We post a new episode of Appalachian History weekly podcast every Sunday. You can start listening right away by clicking the podcast icon over on the right side of your screen. If you’d rather grab the show off itunes for later listening, click here:
We open today’s show with a guest post from Jim Casada, a son of the N. C. Smokies, who has written or edited more than 50 books. In this selection from his ‘Jim Casada Outdoors’ newsletter, he describes the traditional harvest time preparation of ‘leather britches’ (dried green beans) and the gathering in of winter squashes and corn. “The corn would be pulled, ear by ear, from stalks and stored in a crib for future use. Of course some of it might have been used for roastin’ ears or soup mix during the brief period when the corn was tender, or in the milk as my Grandpa Joe used to put it.”
We’ll pause in between things to catch up on a Calendar of Events in the region this week, with special attention paid to events that emphasize heritage and local color.
Jonathan Hager, Sr. was a wealthy landowner in western Maryland by the early 1770s, and had already established the Washington County town that bears his name today. By this time both his children were grown, and he was in the process of transferring a quantity of his land holdings to his daughter and her husband. “The first time that Daniel Hiester, Jr., and his wife visited her father at Hagerstown, Mr. Hager invited them both to ride over the land with him,” says an 1895 history of Hager and his descendants. “Mr. Hiester went with his father-in-law to see the land which was to be given to himself and wife. Mr. Hager took pains to point out the quality of the land which he intended to give.” But ten days later, before he had the chance to sign any official land transfer papers, Jonathan Hager was killed in a freak accident. A nasty family fight broke out.
“The tall, white house on the high green hill, looking down on the sleepy little town, was the home of my childhood,” says North Georgia native Viola Brown Black (1901-1981). In her poem ‘Home,’ presented here in its entirety, she guides us on an elegiac walk through the Hiawasee, GA house that ‘protected us from without, watched over us within.’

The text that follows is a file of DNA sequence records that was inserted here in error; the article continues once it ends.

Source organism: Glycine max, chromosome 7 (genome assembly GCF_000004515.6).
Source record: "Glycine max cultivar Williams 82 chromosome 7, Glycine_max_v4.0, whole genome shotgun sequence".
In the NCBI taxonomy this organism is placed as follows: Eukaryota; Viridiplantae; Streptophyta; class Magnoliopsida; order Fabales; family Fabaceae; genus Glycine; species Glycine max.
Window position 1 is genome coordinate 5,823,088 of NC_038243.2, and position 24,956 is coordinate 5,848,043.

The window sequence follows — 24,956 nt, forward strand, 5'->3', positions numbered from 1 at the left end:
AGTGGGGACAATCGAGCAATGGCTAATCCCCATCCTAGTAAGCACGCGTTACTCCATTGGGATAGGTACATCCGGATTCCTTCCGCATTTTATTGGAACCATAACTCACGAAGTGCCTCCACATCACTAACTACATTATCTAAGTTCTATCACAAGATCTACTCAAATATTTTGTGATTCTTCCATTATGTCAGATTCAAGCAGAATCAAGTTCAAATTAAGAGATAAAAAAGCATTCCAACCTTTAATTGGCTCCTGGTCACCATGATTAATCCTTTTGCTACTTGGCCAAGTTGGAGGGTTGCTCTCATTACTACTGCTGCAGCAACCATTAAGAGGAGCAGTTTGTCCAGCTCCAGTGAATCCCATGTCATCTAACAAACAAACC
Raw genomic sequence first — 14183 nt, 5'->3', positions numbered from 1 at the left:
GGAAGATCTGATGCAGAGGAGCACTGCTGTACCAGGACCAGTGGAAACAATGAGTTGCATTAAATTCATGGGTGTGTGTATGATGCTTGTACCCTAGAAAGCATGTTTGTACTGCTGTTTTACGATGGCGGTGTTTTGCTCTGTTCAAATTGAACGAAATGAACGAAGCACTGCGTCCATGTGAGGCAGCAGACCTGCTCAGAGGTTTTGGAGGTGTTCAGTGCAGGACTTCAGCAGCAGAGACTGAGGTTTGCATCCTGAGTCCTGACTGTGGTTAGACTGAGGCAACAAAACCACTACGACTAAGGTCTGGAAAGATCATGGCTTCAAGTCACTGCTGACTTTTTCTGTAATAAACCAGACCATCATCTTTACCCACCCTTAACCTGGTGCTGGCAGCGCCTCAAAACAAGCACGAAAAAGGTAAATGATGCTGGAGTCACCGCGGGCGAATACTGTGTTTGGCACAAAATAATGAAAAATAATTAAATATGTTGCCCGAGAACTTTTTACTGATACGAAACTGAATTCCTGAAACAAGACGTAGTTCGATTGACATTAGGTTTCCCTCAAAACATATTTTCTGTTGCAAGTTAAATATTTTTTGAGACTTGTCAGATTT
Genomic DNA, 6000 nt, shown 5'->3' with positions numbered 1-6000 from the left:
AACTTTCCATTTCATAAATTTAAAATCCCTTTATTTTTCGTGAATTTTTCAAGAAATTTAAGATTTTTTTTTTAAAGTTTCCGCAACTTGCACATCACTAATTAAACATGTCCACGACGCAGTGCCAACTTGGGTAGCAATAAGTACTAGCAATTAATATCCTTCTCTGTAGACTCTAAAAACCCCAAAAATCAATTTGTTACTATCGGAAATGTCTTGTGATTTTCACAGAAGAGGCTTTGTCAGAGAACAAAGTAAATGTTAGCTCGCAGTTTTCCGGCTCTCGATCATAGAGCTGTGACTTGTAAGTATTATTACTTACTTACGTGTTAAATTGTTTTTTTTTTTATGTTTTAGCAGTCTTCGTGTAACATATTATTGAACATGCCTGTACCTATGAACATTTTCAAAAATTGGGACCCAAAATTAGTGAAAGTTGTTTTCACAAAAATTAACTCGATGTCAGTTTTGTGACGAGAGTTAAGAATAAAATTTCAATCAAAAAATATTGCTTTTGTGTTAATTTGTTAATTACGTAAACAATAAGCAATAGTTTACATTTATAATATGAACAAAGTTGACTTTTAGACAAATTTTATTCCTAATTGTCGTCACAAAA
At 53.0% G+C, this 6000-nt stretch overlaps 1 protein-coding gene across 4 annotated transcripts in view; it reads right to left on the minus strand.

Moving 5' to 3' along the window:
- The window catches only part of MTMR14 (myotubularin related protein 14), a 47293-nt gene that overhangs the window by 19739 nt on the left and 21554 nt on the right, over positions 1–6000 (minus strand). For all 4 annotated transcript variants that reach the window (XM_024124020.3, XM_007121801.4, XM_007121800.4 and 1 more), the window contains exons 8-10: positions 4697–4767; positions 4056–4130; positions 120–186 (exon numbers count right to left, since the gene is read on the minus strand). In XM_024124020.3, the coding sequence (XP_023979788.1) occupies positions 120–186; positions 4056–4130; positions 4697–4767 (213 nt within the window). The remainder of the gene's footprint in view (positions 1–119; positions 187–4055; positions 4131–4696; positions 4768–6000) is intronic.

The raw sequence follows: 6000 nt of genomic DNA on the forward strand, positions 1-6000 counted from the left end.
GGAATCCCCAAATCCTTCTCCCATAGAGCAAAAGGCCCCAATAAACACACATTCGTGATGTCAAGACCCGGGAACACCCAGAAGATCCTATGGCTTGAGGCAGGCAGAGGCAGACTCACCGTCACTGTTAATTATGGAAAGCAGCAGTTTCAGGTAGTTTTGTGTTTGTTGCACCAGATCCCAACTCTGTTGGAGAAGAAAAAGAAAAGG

Next, guest blogger Shea Daniels, a Creative Writing major at Ohio University through the Appalachian Scholars Program, weighs in with her reactions to that school’s Appalachian Heritage Day. “I’ve been told that I don’t look like a hillbilly a couple of times during the past year, usually when I mention that I work with Future Women of Appalachia [a campus group],” she says. “I mean, really. What does a hillbilly look like? Should we don straw cowgirl hats and get muddy boots? While I’m unsure what the stereotypical hillbilly actually is, I know that it’s an outdated image that does nothing good for modern Appalachia.” As one of the co-founders of Future Women of Appalachia, Daniels is doing her part to help change that image.
We’ll wrap things up with an oral history from Ireland Everett Layne, who was born 1919 in Coon Creek, KY. In this segment, he talks about harvest time on the hilly 80-acre family farm. “Pa was a great hand to set out fruit trees, so naturally he had an apple orchard,” Layne says. “When apples were ripe, they would peel a couple of bushels at night by kerosene lamplight, then they would work them up the next day.”
And, thanks to the good folks at the Digital Library of Appalachia, we’ll be able to enjoy some authentic Appalachian music from Wayne Erbsen and Bucky Hanks in a 1993 recording of “Are You Washed in the Blood of the Lamb?” on Asheville’s WCQS.
So, call your old blue-tick hound up on the porch, fire up your corn-cob pipe, and settle in for a dose of Appalachian History.